What are the red flags you need to look out for?
What are the red flags you need to look out for?

10 signs your marriage is headed for divorce

Sometimes, a break-up can seem to come out of the blue. One minute things are fine and then next you're reeling.

But it may be that in the whirlwind of everyday life, it's possible to overlook signs or red flags and only see them in retrospect.

Here are 10 signs that there might be impending issues in your relationship, according to e-Harmony relationship expert Sharon Draper.

Willingness to compromise disappears

Meeting one another halfway when you disagree on things is a key part of a healthy relationship. "Losing this willingness to compromise is usually a gradual process, starting with feeling like there is an imbalance in how often you are ceding ground. This can turn into resentment over time, before something snaps and you no longer want to compromise at all," she says.

"At this point, it's much more difficult to find a path forward together, which can be particularly damaging when big issues like those involving children, your living situation or money arise.

You're having the same argument repeatedly

Often, repeat arguments can be avoided by taking a step back and reflecting on what is causing the problem, then modifying your actions or language where reasonable - for example, trying to sound less accusatory when you raise concerns about the relationship. "If this is not possible, or you are arguing about a more serious rupture like infidelity, it might be that you are unable to psychologically move past a problem. At this point, couples counselling might be beneficial," she advises.

There is a lack of physical contact

Physical intimacy is often a reflection of emotional intimacy in long-term relationships.

"If you or your partner no longer have sex, kiss or hold hands as often, the cause might be something as simple as not having the means to do so. Perhaps the kids are always around or you're working different schedules," Sharon says.

"But when the idea of physical contact doesn't seem appealing more generally, it can point to deeper issues with compatibility."

Your partner regularly uses 'universal statements'

Arguing in relationships isn't always a problem. But according to Sharon, how you argue might be. If you communicate well and explain your issues without casting aspersions, it can help clear the air and move forward.

"One warning sign is when universal statements start coming into play. For example, "You never listen to me", or "You always take your mother's side over mine." These phrases make change seem impossible."

Family and friends take up more of your time

There are always competing priorities in life, but when you are consistently putting other commitments ahead of your partner, it is a red flag.

"In short, this either means that you aren't paying them enough attention, which will lead to them not feeling valued, or you are trying to avoid spending too much time with them. Either way, taking a step back from the situation and trying to make a change is key."

You feel worried about being vulnerable

The ability to feel safe in opening up to a partner makes for a healthy relationship. "When that fades, it can lead to you feeling resentful as your issues aren't addressed - and there's not much your partner can do about it if you aren't able to be vulnerable. This can be an issue when it is a new development in response to your partners attitude or actions, for example, feeling that they don't listen when you open up."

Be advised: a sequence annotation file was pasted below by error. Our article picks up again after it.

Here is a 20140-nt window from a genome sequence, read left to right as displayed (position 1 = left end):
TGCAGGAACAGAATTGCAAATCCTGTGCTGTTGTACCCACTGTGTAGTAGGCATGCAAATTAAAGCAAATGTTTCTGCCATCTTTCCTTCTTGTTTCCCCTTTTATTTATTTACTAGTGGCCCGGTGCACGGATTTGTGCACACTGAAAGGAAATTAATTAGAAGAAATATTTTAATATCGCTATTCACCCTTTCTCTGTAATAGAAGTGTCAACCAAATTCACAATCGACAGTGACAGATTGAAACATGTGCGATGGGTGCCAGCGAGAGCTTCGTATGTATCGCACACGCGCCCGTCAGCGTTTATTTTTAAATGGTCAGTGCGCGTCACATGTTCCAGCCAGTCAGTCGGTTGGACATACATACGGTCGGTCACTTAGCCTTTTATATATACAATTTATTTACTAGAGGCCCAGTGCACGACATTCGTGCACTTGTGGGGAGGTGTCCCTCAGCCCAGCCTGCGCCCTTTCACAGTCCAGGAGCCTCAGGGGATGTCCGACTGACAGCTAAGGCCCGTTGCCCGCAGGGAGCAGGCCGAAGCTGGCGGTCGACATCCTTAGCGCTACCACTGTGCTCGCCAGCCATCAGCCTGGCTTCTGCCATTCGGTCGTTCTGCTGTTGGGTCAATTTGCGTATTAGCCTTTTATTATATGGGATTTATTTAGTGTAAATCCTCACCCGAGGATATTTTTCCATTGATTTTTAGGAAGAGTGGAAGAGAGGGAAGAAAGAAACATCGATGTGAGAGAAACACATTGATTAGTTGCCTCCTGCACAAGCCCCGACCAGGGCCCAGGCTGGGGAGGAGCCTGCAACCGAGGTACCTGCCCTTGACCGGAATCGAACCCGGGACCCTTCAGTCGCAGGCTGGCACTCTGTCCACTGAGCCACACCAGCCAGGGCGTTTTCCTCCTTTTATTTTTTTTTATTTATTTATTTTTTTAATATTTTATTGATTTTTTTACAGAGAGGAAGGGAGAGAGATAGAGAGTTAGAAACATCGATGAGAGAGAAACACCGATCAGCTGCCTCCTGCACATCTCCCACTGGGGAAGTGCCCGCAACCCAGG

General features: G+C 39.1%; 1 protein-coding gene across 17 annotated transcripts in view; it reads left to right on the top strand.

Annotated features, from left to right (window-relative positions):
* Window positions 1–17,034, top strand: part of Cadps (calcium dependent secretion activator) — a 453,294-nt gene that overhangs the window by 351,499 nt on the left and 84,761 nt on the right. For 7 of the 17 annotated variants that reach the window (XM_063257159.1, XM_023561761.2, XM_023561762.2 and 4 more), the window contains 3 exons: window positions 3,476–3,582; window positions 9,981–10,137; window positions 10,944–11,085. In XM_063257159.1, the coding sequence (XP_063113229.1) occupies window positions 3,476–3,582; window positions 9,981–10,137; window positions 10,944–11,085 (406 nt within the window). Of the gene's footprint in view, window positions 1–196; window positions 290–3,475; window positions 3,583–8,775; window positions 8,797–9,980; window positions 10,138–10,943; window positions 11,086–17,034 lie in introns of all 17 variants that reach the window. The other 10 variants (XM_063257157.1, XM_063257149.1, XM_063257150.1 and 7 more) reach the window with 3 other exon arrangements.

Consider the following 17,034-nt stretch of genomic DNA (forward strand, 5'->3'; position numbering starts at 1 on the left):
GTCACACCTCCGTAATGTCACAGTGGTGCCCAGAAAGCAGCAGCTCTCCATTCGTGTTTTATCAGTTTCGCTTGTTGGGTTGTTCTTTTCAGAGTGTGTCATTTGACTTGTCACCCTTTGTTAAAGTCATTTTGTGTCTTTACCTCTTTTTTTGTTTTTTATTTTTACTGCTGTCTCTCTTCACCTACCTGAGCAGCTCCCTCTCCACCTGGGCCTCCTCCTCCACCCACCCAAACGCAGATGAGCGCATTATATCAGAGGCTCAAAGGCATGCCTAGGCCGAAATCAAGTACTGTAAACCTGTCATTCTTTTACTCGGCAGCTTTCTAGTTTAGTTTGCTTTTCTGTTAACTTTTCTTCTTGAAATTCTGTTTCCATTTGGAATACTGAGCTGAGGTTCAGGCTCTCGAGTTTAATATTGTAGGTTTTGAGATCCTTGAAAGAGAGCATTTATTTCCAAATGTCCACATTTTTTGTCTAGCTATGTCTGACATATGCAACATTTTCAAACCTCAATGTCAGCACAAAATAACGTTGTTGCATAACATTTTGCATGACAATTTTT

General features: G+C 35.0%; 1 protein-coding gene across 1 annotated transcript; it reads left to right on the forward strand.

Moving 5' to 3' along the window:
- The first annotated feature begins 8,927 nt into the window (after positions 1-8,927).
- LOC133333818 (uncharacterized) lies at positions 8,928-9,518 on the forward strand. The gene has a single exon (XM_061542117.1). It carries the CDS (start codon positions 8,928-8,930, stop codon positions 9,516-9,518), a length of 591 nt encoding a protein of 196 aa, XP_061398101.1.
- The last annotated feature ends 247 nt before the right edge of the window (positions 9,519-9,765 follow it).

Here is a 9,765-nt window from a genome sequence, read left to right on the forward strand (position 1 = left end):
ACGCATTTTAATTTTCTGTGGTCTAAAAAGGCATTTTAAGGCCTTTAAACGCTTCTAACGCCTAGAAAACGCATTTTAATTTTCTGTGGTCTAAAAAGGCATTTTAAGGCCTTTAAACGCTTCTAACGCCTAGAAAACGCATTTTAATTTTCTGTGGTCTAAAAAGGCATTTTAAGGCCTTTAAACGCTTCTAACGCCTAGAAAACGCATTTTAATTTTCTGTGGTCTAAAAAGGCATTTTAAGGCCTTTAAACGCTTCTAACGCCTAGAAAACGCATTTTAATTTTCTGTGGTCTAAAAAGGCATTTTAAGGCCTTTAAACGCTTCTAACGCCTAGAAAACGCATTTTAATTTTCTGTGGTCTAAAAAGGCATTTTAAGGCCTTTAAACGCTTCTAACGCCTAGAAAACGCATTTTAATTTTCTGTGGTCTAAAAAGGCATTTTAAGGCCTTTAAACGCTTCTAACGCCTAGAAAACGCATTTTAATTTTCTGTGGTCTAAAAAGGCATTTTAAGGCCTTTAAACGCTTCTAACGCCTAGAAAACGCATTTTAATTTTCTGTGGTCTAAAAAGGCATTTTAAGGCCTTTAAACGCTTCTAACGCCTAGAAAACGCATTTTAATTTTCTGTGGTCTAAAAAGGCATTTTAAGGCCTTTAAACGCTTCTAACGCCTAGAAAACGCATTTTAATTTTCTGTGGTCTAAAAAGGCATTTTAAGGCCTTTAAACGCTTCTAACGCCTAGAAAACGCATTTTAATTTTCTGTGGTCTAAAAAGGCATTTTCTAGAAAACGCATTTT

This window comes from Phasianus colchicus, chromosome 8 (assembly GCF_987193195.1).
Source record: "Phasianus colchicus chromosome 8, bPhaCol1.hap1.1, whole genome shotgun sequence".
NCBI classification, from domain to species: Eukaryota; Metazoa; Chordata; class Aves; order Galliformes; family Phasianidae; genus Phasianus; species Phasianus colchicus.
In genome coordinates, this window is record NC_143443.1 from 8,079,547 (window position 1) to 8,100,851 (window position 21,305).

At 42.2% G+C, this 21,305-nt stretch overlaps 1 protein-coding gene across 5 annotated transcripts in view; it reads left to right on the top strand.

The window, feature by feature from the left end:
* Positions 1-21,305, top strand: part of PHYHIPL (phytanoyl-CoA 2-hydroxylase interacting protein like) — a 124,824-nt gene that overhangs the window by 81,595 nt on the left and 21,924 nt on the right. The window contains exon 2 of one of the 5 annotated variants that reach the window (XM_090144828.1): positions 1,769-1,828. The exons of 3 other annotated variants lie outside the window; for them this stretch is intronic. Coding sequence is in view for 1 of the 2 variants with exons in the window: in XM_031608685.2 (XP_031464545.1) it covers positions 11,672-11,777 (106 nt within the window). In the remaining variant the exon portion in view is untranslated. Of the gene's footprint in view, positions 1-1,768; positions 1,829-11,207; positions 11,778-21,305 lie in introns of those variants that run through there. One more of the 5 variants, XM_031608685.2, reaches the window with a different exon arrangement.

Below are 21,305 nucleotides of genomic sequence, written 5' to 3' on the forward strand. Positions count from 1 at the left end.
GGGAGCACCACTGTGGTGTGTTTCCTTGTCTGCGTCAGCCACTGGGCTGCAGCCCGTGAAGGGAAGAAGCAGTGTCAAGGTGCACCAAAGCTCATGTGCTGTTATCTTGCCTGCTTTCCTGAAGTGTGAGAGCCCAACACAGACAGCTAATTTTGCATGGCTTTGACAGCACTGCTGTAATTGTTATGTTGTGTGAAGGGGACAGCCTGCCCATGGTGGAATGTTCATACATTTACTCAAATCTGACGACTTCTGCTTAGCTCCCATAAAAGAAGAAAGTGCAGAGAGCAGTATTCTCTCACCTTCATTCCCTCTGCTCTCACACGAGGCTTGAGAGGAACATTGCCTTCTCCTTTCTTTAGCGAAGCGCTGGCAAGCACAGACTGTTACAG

Leaning on tools to escape

"Even if you don't realise that you're at risk of breaking up, if you're relying on drinking too much when you spend time alone with your partner, or find yourself absorbed in work without really knowing why, it might be you're trying to escape in other ways. It can't last in the long run though, and eventually you or your partner will need to confront the underlying issues," says Sharon.

You start to feel suspicious

"Being worried that your partner is cheating on you can often be a precursor to that fear becoming reality. But equally, it might indicate that you are instead sensing a distance opening up between you and your partner more generally, where you are no longer a priority. As a first step, talking in a non-accusatory way about the specific things that are making you concerned without bringing up cheating can be helpful," she says.

You don't laugh together

When your life together gets serious and you have increasing responsibilities, there is a risk that your interactions with your partner can become purely transactional. "One indicator is when you no longer laugh together. In order to really laugh together, you need to be relaxed and absorbed in one another's company - if there is never this opportunity, it can indicate that you aren't making enough time for one another," says Sharon.

You regularly think about leaving

"If you think about breaking up with your partner and the reasons you give to talk yourself out of it are largely based on external factors - for example, worrying what other people will think or feeling like you've failed in your relationship - then the thought is going to keep arising," she says.

"To turn it around, try to identify reasons that you want to stay with your partner that solely relate the relationship between you and consider counselling if these are being outweighed by the problems you are having," she adds.

This originally appeared on Kidspot and has been republished with permission.

News Corp Australia


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